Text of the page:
Waiting to exhale
Canada’s brave new world of legal pot is almost here, even if nobody knows what it looks like. Are you ready for it?
last time I tried to buy weed before the Cannabis Act was introduced, I was a teenager. It was late in the 1900s, when the other prime minister Trudeau was winding down his political career.
We never had much pot-buying success, my friends and I. But that was fine with me. Attempting to score weed back then involved a lot of hanging around the arcade hoping a dealer would show up. Dealers rarely showed up. The consequence was that instead of getting stoned, I got really good at video games.
Those rare times we managed to buy a $15 gram of pot didn’t translate into much of a high. Grass back then wasn’t grown with the modern methods that produce high THC concentrations. And getting that weed was so difficult, we were reluctant to get rid of it quickly. A friend of mine likes to say we effectively endured the Weed Depression, a period of scarcity like our grandparents’ Great Depression.
Justin Trudeau, now 46, is the right age to have been affected by the Weed Depression. Maybe that explains his eagerness for legalization. Rather than a chicken in every pot, he’s suggesting some pot in every pipe.
Canada’s poised to become just the second country, after Uruguay, to legalize recreational cannabis for adults. Making this happen by July demands a mountainous stack of papers as each province figures out how to sell pot like it was wine. And taking the wraps off a powerful drug that is pretty widely used, but not that widely studied, requires faith in the existing science that things will turn out well for the citizen guinea pigs.
Full-on legalization is a bold experiment— and the strain is showing. Even our prime ministerial pot proponent ended 2017 pushing off implementation to “the summer” of 2018.
“The date will not be July 1, I can assure you of that,” said Trudeau during an interview for Quebec’s TVA network. “I don’t know where that date came from.”
(One source is Health Canada, whose website says that “the Government intends to bring the proposed [Cannabis] Act into force no later than July 2018.”)
Meanwhile the pending fact of legalization has emboldened the private (illegal) sector. In Halifax, as in many cities across the country, it’s ridiculously easy to buy pot right now. Dispensaries are opening all over the place. What happens to these stores once legislation passes is yet another great unknown.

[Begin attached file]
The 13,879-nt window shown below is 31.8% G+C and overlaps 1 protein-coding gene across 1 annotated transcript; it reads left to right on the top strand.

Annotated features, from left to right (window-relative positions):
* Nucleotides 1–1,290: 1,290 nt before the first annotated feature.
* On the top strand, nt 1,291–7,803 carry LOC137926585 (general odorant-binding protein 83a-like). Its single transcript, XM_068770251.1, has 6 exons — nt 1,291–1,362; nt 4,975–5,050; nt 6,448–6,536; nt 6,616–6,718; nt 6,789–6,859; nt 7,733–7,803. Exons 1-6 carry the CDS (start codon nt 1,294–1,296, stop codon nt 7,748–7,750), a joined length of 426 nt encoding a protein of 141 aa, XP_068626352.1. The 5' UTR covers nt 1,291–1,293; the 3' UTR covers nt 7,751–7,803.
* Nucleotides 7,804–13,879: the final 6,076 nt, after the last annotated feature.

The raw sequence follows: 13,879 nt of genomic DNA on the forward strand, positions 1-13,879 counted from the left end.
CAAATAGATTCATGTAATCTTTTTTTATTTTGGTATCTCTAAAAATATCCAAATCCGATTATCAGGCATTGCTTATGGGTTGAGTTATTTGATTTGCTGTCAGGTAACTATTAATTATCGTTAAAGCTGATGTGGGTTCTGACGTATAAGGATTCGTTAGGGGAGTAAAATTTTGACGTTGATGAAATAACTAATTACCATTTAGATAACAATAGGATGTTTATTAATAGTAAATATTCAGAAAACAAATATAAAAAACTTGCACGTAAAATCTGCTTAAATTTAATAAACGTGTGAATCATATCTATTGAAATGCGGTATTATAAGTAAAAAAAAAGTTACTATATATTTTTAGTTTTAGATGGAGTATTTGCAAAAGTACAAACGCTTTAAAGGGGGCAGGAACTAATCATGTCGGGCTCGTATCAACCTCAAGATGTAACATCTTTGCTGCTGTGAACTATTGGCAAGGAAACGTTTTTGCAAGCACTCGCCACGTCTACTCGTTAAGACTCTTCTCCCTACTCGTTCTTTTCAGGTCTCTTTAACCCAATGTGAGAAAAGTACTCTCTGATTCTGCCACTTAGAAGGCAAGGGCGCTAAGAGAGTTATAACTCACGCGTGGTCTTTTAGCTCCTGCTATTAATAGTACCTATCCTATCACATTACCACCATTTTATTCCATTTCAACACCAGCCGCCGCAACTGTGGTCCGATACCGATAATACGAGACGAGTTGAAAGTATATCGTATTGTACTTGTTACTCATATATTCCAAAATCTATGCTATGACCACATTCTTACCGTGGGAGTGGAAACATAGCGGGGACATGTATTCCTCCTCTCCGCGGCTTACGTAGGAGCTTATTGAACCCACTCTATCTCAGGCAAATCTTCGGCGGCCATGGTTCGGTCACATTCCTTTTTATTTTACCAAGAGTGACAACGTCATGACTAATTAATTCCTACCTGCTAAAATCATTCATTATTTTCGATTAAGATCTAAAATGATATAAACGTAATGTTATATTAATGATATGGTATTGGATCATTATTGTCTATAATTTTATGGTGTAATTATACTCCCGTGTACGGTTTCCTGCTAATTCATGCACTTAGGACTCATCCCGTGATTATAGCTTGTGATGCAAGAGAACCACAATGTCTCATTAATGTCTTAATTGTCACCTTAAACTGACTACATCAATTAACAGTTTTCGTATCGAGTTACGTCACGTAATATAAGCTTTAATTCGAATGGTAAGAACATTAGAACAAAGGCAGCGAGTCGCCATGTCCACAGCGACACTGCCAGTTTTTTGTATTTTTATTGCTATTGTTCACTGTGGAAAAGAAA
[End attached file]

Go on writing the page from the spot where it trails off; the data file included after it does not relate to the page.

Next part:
Maybe the demand for weed will be so much bigger than the legal supply that dealers keep operating until the licensed producers can catch up. Maybe the politicians’ premise of a sinsemilla silver bullet works, and the legal market causes the black market to dry up while enriching government coffers and increasing public safety.
Post-prohibition Canada is a brave new world, one that is incredibly close yet strangely hard to see. “We’re building the airplane in the air,” is the way someone who works for a licensed producer put it to me. In other words, 2018 is going to be interesting. The country is rolling the joint after it’s already been lit.
is one of those things that seemed like it would never happen. In 1972 the Le Dain Commission—formed by Justin’s dad Pierre Trudeau—recommended decriminalizing Mary Jane, and that didn’t change things.
Then the 2001 legalizing of medical weed seemed to cement recreational weed’s outlaw status. It would take another 14 years before Trudeau the younger stepped up, promising to legalize cannabis outright as part of his election platform. It seemed fanciful. It seemed unlikely to come true. Yet here we are.
The first time I went into a weed dispensary was almost exactly one year ago, at the beginning of 2017. I was visiting family out west in Victoria, BC. Cannabis shops were everywhere. It was the first thing I noticed. Downtown, uptown, in the burbs—pot stores are as common as coffee shops in Victoria.
One day, while out for lunch, curiosity got the better of me. With assorted grandparents and children waiting outside, I ducked into the weed shop beside the restaurant we were at to find out what the hell.
Actually, it was more a weed boutique; tastefully lit, with stereotypical BC wood counters and a long row of weed-filled glass jars on a shelf. If I could produce a photo ID, I could buy whatever strain I wanted for $10 per gram ($12 for the really good stuff). Mind blown, I left without making a purchase.
Meanwhile, back in Halifax police had just raided a Barrington Street dispensary called Auntie’s Health and Wellness Centre, arresting its owner Shirley Martineau. She opened Auntie’s to serve only legal medical weed users, but soon lost the will to keep turning away sick people who didn’t yet have a prescription. Martineau started selling to anyone over 19 and was shut down for her troubles.
She was just a few months ahead of her time. True to his word, Trudeau introduced the Cannabis Act in April 2017.
Official federal and provincial information sources take pains to point out that recreational cannabis remains strictly illegal right up until the moment the law changes, but anyone in the weed business says with the government intention so clear—and given the months it would take for a pot case to get through the courts—legally we’ve entered “a grey area.” And it’s here that retail weed has staked a claim in Halifax.
Weed maps, the industry leader (judging by the fact it’s the only pot app I’ve ever noticed advertising on billboards), lists 17 shops around the municipality. We don’t have anything like the concentration in Victoria—Halifax pot stores are only about as common as liquor stores, not coffee shops—but new businesses keep opening. And with the grey market maturing month by month, the